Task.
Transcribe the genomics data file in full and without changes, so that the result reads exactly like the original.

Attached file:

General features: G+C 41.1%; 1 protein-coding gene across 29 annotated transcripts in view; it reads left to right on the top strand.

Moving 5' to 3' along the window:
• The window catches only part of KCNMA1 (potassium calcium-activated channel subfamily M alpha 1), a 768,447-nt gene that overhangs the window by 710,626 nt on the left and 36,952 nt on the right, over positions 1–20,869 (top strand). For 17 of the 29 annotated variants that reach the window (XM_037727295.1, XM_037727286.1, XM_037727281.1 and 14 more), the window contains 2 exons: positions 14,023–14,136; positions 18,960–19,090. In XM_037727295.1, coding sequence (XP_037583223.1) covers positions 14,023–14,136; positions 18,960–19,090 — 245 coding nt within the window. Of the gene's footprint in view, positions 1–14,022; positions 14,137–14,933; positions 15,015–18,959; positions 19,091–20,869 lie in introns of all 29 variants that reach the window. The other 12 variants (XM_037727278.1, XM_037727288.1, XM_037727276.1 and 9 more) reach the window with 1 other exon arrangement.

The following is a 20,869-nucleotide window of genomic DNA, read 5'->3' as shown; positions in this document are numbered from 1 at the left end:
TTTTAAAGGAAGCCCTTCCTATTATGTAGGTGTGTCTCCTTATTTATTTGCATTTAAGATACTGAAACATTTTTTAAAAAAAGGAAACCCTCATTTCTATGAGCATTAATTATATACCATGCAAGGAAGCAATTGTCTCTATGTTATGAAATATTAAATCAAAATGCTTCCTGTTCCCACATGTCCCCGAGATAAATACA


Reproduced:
General features: G+C 41.1%; 1 protein-coding gene across 29 annotated transcripts in view; it reads left to right on the top strand.

Moving 5' to 3' along the window:
• The window catches only part of KCNMA1 (potassium calcium-activated channel subfamily M alpha 1), a 768,447-nt gene that overhangs the window by 710,626 nt on the left and 36,952 nt on the right, over positions 1–20,869 (top strand). For 17 of the 29 annotated variants that reach the window (XM_037727295.1, XM_037727286.1, XM_037727281.1 and 14 more), the window contains 2 exons: positions 14,023–14,136; positions 18,960–19,090. In XM_037727295.1, coding sequence (XP_037583223.1) covers positions 14,023–14,136; positions 18,960–19,090 — 245 coding nt within the window. Of the gene's footprint in view, positions 1–14,022; positions 14,137–14,933; positions 15,015–18,959; positions 19,091–20,869 lie in introns of all 29 variants that reach the window. The other 12 variants (XM_037727278.1, XM_037727288.1, XM_037727276.1 and 9 more) reach the window with 1 other exon arrangement.

The following is a 20,869-nucleotide window of genomic DNA, read 5'->3' as shown; positions in this document are numbered from 1 at the left end:
TTTTAAAGGAAGCCCTTCCTATTATGTAGGTGTGTCTCCTTATTTATTTGCATTTAAGATACTGAAACATTTTTTAAAAAAAGGAAACCCTCATTTCTATGAGCATTAATTATATACCATGCAAGGAAGCAATTGTCTCTATGTTATGAAATATTAAATCAAAATGCTTCCTGTTCCCACATGTCCCCGAGATAAATACA